- Poster presentation
- Open Access
OLF1/EBF-associated zinc finger protein gene: a novel lupus susceptibility locus on chromosome 16q identified in a Chinese cohort
© BioMed Central Ltd 2003
- Published: 12 September 2003
- Systemic Lupus Erythematosus
- Systemic Lupus Erythematosus Patient
- Systemic Lupus Erythematosus Disease Activity Index
- Systemic Lupus Erythematosus Disease Activity
- Positional Candidate Gene
Three independent genome scans have established the presence of a significant systemic lupus erythematosus (SLE)-linked locus on chromosome 16q12, which overlaps with the intervals identified in several other autoimmune diseases. To identify the putative SLE susceptibility gene within this interval, we fine-mapped a 10 cM interval of 16q12 containing nine densely spaced microsatellite markers (D16S419, D16S3044, D16S409, D16S540, D16S517, D16S3136, D16S416, D16S3034, and D16S415) using a cohort of 240 Chinese SLE patients and their parents.
Evidence for linkage disequilibrium was assessed using the ETDT and GeneHunter programs. TaqMan real-time quantitative PCR was used for detecting mRNA expression of a positional candidate gene. Five single nucleotide polymorphisms (SNPs) located within the candidate gene were genotyped by allelic discrimination-PCR using a 5'-nuclease assay.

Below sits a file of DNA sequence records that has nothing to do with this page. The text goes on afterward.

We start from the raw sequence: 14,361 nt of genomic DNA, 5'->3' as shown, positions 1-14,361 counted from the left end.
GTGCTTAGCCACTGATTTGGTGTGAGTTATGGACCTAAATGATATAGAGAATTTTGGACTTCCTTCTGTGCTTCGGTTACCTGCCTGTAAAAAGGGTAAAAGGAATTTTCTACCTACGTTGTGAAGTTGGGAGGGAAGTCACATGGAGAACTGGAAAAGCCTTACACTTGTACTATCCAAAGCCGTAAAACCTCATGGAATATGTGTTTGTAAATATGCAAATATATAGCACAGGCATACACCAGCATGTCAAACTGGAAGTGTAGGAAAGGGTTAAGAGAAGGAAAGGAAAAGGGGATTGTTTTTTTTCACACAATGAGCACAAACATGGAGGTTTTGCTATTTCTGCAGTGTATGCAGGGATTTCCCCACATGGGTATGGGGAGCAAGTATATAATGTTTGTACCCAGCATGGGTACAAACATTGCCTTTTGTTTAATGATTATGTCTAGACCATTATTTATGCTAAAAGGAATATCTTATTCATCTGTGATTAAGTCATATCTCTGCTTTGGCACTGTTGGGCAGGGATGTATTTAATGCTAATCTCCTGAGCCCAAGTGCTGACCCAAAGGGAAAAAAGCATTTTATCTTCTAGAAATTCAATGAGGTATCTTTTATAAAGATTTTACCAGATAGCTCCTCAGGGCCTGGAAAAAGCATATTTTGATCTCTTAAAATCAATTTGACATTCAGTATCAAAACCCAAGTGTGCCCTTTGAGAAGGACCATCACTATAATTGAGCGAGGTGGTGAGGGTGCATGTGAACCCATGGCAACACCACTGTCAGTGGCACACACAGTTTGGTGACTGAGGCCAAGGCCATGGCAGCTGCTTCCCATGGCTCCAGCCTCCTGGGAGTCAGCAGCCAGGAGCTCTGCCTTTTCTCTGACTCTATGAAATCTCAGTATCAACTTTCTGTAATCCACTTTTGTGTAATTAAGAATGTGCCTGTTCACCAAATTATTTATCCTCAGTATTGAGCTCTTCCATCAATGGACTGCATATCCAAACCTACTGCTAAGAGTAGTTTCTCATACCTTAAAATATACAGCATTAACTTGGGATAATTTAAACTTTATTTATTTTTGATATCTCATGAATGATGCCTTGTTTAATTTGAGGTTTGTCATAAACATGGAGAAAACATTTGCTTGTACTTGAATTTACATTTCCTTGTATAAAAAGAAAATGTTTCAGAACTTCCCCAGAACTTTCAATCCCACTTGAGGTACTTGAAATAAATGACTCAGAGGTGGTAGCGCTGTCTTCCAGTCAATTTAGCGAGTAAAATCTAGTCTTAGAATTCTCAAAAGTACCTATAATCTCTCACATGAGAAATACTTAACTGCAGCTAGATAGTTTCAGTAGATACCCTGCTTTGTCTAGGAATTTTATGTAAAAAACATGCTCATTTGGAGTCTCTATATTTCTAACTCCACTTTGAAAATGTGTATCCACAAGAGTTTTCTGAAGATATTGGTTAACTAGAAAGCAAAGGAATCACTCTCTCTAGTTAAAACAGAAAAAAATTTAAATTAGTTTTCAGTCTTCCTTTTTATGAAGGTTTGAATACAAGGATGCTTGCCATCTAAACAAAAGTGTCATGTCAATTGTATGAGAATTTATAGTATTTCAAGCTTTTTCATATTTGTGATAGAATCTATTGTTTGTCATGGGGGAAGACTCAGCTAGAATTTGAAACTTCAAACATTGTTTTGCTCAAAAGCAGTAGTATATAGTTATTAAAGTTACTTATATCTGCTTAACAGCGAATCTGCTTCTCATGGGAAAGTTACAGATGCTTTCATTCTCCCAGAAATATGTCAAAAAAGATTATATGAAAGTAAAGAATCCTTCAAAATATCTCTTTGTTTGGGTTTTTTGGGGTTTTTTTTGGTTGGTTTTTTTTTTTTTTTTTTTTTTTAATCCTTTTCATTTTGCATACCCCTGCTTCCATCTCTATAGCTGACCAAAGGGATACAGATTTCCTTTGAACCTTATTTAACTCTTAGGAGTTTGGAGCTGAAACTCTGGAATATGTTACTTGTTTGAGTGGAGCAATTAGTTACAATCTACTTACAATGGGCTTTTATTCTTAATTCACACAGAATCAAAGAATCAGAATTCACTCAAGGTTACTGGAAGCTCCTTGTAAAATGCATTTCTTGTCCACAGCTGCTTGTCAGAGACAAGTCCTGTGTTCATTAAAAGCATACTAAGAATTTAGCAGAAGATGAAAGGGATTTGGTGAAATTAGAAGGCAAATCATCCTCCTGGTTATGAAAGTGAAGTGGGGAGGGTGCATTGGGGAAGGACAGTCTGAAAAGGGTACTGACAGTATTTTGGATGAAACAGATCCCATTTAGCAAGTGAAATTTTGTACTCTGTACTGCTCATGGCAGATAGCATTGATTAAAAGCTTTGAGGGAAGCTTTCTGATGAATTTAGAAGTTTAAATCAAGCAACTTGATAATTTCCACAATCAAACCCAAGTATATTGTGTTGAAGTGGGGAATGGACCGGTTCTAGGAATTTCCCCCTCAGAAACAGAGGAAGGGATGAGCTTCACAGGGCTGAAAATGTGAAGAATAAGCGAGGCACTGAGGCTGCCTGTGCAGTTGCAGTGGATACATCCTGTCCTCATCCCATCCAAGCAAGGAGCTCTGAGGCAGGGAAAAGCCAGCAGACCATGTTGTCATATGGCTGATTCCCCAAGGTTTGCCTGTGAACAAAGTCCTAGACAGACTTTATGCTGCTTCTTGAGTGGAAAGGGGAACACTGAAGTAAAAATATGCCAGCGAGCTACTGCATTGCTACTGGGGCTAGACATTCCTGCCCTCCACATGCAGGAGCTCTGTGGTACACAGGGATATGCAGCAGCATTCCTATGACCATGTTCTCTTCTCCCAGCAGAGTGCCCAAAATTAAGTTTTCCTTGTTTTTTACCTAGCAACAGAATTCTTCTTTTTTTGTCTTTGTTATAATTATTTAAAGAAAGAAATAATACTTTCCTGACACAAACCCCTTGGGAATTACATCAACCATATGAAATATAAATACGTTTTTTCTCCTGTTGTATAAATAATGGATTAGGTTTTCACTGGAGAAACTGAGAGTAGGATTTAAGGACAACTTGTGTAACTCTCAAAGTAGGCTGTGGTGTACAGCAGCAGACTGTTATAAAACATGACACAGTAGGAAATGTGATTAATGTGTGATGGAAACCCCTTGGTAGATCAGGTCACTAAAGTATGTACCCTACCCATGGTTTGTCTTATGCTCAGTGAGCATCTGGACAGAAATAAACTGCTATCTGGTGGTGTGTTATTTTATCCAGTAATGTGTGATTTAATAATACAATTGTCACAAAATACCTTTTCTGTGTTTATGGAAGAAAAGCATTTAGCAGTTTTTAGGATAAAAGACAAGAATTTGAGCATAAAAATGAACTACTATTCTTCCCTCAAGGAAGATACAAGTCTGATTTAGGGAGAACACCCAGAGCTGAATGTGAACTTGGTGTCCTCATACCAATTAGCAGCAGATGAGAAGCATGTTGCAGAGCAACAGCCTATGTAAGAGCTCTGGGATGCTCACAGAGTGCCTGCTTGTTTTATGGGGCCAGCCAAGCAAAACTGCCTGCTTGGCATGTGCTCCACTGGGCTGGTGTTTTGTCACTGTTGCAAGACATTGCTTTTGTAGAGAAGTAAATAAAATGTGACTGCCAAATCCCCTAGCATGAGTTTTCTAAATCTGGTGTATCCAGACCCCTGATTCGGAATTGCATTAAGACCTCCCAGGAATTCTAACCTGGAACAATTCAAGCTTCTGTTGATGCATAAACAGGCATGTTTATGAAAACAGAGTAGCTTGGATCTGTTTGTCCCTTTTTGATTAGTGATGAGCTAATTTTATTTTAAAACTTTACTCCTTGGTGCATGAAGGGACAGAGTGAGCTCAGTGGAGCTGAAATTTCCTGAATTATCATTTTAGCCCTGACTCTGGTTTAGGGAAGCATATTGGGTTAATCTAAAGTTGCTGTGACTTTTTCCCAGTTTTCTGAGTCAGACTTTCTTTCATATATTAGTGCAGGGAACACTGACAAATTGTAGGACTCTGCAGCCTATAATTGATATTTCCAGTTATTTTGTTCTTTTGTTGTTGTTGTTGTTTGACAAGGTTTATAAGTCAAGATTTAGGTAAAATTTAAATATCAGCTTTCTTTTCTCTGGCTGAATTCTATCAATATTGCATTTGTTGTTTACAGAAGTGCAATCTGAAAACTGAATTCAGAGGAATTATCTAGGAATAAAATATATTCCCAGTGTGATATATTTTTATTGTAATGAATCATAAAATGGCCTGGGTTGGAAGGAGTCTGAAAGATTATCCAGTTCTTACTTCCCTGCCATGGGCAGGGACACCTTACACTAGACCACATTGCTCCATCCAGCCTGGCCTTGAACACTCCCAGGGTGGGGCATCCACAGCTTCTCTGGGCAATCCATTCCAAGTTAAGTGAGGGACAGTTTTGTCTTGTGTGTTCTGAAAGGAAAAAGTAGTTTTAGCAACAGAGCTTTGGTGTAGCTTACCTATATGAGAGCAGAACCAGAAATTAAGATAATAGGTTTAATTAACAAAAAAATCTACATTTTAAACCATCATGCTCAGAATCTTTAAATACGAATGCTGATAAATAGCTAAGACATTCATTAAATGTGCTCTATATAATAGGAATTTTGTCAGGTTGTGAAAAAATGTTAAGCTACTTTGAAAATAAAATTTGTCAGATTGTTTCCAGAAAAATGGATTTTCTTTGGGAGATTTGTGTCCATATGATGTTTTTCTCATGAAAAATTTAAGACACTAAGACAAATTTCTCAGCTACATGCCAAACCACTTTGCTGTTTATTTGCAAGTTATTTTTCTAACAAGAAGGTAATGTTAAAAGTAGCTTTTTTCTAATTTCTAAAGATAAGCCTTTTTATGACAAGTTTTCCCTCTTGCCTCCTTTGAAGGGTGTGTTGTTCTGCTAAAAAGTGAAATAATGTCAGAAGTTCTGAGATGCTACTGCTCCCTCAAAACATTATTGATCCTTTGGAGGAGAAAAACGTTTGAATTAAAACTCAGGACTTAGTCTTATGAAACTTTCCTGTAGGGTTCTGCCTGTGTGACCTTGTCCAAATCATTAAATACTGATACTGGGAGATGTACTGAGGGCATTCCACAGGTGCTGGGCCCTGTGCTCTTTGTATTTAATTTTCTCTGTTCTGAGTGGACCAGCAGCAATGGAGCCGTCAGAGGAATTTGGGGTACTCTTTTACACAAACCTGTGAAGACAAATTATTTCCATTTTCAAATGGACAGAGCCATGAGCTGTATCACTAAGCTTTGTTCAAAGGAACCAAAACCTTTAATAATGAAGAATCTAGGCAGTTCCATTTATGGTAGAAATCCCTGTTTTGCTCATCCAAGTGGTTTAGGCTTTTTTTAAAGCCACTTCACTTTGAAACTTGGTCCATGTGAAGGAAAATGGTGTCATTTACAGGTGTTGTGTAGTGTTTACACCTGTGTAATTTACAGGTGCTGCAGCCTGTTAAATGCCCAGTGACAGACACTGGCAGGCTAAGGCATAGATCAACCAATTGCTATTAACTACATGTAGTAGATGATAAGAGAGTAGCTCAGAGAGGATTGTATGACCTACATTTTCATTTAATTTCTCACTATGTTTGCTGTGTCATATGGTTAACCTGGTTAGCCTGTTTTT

Our data showed overall skewing of the transmission (t) of alleles of maker D16S517 (P = 0.000008, Pc = 0.00001) from heterozygous parents to affected offspring, and showed preferential transmission of one of the alleles of D16S517 to affected offspring (transmission:nontransmission = 68:21, P = 0.000001, Pc = 0.00001). The marker D16S517 is located within an intron of a positional candidate gene, OLF1/EBF-associated zinc finger protein (OAZ), which may be involved in lymphocyte early development and regulation. Elevated levels of the OAZ gene expression were found in SLE patients (mean ΔCT ± SEM = 5.21 ± 0.85, n = 42) compared with in normal controls (mean ΔCT ± SEM = 6.22 ± 0.95, n = 36; P < 0.001). The gene expression level of OAZ was not correlated with SLE disease activity index scores and the treatment status. Genotyping of five SNPs within OAZ gene introns in an extended Chinese cohort of 325 families also indicated preferential transmission of a certain four SNP haplotypes (haplotype T-A-G-G, transmission:nontransmission = 43:26, P = 0.04). Haplotypes combining SNPs and the SLE-associated D16S517 allele showed significant association with SLE susceptibility (transmission:nontransmission = 58:15, P = 0.000001; transmission:nontransmission = 54:15, P = 0.000003; transmission:nontransmission = 41:13, P= 0.000139, respectively).
These data suggest the presence of a SLE susceptibility gene physically close to marker D16S517 in a Chinese cohort. The high expression of OAZ and the significant association of OAZ haplotypes with SLE susceptibility suggested OAZ might be a novel candidate susceptibility gene within the 16q interval.